The life of Filipina vaudeville and film actress Isabel Rosario Cooper is the focus of a new book by a University of Hawaiʻi at Mānoa professor. Vernadette Vicuña Gonzalez, Department of American Studies professor and Honors Program director, details Cooper’s relationship with General Douglas MacArthur by portraying her not as a tragic heroine, but as someone caught within the violent histories of U.S. imperialism. Their relationship was a failed love affair between a venerated war hero and a young woman of Filipino and American heritage.
“My motivation for the book was to tell the story that is often hidden by convenient or familiar narrations—especially of women, and women like actors, or mistresses—and get a more complex picture of their humanity as they navigated a shifting social order,” Gonzalez said. “So much of Isabel Cooper’s story is wrapped up in her relationship to Douglas MacArthur, and as a consequence, that overshadows a lot of other interesting details about her.”
Gonzalez illustrates Cooper’s life in the Philippines, Washington, D.C. and Hollywood, where she died penniless. Gonzalez uses speculative fictional segments to fill in the archival gaps of Cooper’s life that challenge the authority of official archives and the one-sided characterizations of her.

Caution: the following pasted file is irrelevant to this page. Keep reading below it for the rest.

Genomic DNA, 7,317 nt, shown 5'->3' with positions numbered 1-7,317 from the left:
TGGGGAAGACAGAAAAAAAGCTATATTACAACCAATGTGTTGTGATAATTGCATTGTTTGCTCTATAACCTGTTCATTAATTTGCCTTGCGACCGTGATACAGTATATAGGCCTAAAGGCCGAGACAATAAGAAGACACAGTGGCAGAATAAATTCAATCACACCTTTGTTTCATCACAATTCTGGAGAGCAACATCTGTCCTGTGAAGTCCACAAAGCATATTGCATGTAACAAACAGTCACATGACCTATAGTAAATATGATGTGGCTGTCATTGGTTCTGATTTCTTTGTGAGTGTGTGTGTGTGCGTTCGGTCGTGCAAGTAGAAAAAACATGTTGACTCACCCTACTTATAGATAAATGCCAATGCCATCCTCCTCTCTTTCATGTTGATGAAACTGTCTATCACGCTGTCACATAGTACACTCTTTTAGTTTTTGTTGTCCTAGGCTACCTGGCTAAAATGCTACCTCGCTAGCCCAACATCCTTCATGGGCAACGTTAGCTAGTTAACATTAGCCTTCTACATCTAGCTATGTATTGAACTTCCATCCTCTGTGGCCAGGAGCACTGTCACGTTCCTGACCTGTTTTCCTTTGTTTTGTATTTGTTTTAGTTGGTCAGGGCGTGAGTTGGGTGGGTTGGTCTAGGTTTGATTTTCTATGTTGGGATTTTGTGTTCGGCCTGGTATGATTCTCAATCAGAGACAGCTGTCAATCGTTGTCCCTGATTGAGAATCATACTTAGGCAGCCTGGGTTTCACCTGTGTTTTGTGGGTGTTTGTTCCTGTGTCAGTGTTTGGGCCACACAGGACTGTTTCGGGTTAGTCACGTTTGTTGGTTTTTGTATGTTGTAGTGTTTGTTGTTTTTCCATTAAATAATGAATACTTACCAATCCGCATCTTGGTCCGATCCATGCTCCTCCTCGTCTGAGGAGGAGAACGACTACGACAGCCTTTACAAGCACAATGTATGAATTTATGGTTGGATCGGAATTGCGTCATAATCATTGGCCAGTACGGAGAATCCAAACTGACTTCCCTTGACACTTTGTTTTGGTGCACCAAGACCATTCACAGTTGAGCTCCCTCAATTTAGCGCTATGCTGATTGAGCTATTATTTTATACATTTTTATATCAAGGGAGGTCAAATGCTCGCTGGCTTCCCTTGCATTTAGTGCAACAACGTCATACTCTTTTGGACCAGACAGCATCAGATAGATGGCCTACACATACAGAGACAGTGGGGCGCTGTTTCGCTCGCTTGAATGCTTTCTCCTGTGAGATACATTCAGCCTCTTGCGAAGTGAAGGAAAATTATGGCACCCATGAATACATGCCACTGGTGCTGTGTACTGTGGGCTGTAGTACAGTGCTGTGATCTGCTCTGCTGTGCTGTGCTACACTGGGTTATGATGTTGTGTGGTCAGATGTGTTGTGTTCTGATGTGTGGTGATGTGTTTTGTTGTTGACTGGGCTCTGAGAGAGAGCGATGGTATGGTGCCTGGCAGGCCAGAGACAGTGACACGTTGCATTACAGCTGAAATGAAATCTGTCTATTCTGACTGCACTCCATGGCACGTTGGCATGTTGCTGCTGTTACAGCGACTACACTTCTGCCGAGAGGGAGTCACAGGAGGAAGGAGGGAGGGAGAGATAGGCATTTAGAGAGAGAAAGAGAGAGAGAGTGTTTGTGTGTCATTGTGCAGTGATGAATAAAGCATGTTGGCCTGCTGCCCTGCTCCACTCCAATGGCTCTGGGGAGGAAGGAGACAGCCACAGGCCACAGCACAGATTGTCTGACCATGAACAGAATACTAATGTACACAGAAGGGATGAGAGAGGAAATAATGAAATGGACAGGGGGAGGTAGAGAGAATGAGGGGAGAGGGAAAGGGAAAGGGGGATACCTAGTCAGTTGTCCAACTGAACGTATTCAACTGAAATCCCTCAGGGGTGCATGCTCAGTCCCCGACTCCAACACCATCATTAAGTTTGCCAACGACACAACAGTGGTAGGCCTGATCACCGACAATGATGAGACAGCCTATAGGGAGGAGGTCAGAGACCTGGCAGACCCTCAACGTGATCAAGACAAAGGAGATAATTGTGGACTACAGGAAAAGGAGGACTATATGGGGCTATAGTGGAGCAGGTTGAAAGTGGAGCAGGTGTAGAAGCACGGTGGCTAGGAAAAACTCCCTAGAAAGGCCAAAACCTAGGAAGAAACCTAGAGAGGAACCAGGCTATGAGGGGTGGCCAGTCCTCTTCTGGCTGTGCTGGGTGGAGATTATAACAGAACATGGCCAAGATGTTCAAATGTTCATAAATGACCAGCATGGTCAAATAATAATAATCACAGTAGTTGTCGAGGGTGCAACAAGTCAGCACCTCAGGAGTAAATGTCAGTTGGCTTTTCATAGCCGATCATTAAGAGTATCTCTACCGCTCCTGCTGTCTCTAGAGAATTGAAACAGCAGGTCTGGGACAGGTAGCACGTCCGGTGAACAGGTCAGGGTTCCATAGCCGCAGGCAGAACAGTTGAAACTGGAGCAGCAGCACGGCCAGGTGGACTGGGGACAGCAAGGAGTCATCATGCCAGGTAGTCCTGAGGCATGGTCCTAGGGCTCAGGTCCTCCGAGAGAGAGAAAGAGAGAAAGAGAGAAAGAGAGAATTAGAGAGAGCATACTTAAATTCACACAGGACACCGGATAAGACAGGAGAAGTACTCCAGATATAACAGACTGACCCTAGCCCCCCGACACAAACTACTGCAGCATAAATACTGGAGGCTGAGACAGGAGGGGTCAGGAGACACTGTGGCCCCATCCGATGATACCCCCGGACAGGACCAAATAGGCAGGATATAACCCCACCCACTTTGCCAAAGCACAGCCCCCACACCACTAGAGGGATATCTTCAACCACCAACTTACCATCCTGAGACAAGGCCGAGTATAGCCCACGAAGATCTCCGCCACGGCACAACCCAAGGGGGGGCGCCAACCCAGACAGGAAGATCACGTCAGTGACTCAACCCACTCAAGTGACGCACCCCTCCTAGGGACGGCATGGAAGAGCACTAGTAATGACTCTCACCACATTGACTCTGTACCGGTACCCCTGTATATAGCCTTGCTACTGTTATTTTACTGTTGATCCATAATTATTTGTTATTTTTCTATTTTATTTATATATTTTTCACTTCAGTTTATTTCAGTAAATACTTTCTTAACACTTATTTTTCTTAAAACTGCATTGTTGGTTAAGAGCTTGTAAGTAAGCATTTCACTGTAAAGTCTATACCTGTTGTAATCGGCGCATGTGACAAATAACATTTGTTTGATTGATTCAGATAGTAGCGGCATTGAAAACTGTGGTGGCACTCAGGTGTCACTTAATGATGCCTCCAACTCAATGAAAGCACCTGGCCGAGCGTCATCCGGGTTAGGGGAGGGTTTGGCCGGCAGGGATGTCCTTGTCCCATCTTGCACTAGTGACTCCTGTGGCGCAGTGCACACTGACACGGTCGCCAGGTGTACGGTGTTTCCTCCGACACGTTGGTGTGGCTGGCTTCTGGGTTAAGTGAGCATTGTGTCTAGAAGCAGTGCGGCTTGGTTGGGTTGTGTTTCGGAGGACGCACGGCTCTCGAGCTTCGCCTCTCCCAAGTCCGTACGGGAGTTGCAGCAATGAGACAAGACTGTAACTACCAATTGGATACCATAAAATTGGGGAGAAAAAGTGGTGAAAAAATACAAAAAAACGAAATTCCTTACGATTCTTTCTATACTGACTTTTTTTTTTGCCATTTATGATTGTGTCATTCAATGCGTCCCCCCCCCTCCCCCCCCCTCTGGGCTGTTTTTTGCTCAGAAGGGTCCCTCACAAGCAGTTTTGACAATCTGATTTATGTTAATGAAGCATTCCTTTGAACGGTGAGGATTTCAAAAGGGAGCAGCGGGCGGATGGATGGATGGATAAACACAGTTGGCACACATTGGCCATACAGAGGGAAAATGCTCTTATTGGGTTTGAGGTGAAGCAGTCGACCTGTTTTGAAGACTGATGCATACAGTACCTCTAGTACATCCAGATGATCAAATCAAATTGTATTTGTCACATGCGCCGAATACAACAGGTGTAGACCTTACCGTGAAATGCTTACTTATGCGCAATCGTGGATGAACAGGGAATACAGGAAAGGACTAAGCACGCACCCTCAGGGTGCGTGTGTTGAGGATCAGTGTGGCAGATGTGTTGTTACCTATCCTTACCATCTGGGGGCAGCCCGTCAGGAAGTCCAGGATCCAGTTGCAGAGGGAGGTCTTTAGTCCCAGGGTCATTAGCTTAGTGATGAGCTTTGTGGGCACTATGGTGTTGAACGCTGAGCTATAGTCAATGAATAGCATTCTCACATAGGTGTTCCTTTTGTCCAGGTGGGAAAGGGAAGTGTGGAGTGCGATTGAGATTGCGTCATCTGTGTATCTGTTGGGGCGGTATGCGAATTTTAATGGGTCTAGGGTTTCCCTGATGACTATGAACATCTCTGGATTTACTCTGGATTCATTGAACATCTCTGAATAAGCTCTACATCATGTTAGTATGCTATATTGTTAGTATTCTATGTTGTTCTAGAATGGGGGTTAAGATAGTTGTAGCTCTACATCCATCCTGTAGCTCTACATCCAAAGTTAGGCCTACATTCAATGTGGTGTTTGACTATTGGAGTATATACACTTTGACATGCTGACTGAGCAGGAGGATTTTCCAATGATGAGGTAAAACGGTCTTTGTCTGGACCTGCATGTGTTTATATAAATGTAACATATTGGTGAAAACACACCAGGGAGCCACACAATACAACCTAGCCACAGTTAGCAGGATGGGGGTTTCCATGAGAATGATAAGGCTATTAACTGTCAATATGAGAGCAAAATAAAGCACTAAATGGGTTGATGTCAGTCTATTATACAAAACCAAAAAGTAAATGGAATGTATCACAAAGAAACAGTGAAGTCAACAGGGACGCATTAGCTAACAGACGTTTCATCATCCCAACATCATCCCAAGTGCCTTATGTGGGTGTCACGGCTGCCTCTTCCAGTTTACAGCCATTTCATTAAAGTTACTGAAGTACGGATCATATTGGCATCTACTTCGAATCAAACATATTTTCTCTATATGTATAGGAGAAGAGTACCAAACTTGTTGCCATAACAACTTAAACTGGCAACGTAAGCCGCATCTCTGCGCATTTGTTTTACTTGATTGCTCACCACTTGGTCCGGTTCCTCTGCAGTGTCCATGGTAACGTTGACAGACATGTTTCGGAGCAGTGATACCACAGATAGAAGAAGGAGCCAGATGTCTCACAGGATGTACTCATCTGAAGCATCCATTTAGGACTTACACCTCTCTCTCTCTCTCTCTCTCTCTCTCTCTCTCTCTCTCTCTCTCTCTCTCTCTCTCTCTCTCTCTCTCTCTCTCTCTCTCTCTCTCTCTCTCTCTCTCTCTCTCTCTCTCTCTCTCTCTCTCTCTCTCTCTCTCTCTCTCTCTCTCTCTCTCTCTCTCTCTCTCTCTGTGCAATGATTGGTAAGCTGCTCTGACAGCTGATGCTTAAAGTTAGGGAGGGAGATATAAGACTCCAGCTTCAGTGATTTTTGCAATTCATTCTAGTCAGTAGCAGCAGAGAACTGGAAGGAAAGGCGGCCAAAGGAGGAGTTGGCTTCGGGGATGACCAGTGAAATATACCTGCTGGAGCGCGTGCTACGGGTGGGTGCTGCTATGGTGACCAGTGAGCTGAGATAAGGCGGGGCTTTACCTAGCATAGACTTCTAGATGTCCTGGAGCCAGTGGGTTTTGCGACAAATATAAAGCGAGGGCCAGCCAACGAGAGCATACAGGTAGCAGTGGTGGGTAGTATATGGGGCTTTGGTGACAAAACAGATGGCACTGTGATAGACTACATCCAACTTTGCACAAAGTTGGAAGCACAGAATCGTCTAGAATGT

“I had to learn to be patient and figure out what kind of genre best fit the story of Isabel Cooper,” Gonzalez said. “It wasn’t going to be a straightforward biography, and I also wanted to leave room for speculation and fiction and a way to fold in a discussion of historical documents and archives, so it ended up quite differently from what I had first imagined.”
Gonzalez added, “I’m also not someone who identifies firstly as a historian, so I had to work out my own issues around that, since I had to dive headfirst into the scattered archive that makes up her life. So in that sense, I had to figure out how to do the research about her, then how to write her story.”
Empire’s Mistress, starring Isabel Rosario Cooper will be released on February 23. You can preorder the book with a 30% discount using the code: E21GNZLZ.
This is Gonzalez’s third book published by Duke University Press. The first was Securing Paradise: Tourism and Militarism in Hawaiʻi and the Philippines in 2013, and the second was a co-edited collection, Detours: A Decolonial Guide to Hawaiʻi in 2019. Gonzalez’s research interests include: American empire, tourism and militarism, gender and sexuality and ethnic and cultural studies.
This work is an example of UH Mānoa’s goal of Excellence in Research: Advancing the Research and Creative Work Enterprise (PDF), one of four goals identified in the 2015–25 Strategic Plan (PDF), updated in December 2020.
Related UH News story:
- Decolonial narratives highlighted in modern Hawaiʻi guidebook, November 15, 2019